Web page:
Table III presents the results of the multivariate regression analysis, showing the estimated marginal effects derived from the model. The marginal effect is interpreted for a dummy explanatory variable as the estimated change in the probability of utilization associated with those who report "yes" in the explanatory variable compared to those who report "no." For a categorical variable, the marginal effect is the estimated change in the probability of utilization of those in one category with respect to the reference (omitted) category of the same explanatory variable. For example, the estimated marginal effect of .07 for ADL/IADL in the hospitalization model implies that, holding all other variables at the mean value, the probability of hospitalization increases by 0.07 if the person reports having at least one ADL/IADL, compared to those who report no limitations.
The results show that holding constant all the other factors included in the model, individuals who self-reported health as "fair" or "poor" are more likely to use all three types of health care services than those who report "excellent/very good." On the other hand, those who report having at least one functionality problem (ADL/IADL) tend to use doctor visits or hospitalizations more compared to those who do not. However, functionality problems have no effect on the use of preventive services. Reporting a chronic condition (heart attack, stroke, cancer, lung disease, or diabetes) is associated with a higher likelihood of using all services. Nevertheless, the size of the effect of specific conditions varies by type of service. For example, the marginal effect of diabetes is .18 for the use of doctor visits, compared to other conditions such as heart attack (.13) and lung disease (.09) or stroke (.08). On the use of hospitalizations, the effect of heart condition is large (.14) compared to the effects of diabetes, lung disease, or stroke (ranging from .03 to .05).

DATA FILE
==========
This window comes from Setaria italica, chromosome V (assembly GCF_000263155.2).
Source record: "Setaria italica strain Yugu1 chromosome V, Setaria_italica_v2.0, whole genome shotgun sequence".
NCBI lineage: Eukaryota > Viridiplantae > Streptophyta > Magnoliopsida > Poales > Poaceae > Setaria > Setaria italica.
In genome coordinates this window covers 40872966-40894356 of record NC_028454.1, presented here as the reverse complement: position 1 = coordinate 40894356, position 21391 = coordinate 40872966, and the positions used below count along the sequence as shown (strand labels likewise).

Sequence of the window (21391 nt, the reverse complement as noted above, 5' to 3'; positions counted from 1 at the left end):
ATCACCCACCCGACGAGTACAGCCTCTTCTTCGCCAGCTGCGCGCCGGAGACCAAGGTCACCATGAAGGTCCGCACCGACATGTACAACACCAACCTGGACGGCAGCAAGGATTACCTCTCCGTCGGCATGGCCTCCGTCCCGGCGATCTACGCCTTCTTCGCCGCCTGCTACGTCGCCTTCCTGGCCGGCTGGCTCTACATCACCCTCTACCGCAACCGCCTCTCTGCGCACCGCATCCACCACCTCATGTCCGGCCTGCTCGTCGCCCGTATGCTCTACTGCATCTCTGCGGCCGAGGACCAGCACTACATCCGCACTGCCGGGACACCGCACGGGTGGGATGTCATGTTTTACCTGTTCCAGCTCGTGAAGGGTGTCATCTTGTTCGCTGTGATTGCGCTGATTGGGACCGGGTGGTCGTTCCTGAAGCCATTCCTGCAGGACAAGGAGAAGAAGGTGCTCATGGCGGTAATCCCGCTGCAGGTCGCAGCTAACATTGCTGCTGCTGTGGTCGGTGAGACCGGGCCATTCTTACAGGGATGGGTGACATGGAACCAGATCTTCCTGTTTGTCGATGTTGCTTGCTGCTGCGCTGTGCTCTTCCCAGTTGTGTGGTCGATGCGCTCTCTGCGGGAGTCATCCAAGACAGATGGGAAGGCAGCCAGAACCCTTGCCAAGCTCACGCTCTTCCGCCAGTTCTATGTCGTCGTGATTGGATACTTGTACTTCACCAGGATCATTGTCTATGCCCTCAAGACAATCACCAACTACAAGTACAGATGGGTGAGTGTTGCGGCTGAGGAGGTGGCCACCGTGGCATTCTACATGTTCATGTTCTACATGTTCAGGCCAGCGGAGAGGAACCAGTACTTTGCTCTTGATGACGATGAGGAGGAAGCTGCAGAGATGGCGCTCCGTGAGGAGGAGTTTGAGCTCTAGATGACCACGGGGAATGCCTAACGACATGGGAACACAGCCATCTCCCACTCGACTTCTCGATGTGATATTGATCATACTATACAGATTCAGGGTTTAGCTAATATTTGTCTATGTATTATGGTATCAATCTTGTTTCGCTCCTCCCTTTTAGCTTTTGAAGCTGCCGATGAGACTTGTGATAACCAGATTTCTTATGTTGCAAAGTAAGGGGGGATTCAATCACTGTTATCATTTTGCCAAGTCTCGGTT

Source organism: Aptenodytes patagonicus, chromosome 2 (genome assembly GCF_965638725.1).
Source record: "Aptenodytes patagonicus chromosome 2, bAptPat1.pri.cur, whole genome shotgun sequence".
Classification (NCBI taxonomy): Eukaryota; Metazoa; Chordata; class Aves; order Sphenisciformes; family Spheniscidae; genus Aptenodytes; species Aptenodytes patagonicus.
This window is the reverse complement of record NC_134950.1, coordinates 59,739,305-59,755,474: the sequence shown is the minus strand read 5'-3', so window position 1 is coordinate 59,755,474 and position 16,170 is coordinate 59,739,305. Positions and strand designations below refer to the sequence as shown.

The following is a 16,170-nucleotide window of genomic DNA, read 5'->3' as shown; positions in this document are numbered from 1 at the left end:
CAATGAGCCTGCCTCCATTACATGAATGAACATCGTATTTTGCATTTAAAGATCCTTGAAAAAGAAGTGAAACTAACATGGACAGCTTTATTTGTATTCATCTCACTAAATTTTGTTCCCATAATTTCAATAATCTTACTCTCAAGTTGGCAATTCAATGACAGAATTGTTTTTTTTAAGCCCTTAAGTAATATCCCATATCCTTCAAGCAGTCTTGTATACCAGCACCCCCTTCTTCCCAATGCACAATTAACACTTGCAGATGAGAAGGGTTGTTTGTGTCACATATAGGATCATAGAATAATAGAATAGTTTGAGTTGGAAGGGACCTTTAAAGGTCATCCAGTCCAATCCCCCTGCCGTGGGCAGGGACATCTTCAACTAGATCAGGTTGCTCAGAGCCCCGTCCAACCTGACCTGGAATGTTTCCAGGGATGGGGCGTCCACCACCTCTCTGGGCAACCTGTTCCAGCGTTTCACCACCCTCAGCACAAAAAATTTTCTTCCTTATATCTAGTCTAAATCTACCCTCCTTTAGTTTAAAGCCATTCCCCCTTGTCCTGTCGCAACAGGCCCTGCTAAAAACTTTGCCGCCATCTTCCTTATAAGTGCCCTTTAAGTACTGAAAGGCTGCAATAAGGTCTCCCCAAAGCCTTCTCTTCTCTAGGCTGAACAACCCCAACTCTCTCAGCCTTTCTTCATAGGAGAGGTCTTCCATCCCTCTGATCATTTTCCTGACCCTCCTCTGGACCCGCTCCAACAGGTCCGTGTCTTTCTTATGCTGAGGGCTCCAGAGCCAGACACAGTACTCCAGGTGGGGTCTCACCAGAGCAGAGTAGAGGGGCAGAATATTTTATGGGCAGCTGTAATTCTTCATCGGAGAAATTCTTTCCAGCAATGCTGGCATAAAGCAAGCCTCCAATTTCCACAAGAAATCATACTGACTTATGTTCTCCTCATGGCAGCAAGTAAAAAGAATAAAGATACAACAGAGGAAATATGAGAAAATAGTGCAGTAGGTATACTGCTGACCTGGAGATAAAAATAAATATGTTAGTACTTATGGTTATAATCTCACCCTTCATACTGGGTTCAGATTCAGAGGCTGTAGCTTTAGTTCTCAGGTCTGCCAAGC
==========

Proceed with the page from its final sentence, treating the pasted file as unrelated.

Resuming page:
Having controlled for health conditions, this study finds that age has a positive but small effect on the propensity to use any of the three types of health care services. Women are more likely to use preventive care than men; compared to married men, the propensity to use these services is 0.14 more likely for married women. Overall, women are also more likely to use doctor visits than men. However, only widowed women report higher likelihood of use of hospitalizations than married men. Holding all else constant, including health, there is higher utilization of doctor visits and preventive care among persons in the highest education and in the highest income group. However, higher education or income seems to have no association with differential use of hospitalizations. Availability of health insurance coverage varies positively with higher propensity to use all three types of services. On the other hand, urban residents are more likely to use preventive care than their rural counterparts, but there seems to be no differential use of doctor visits or hospitalizations.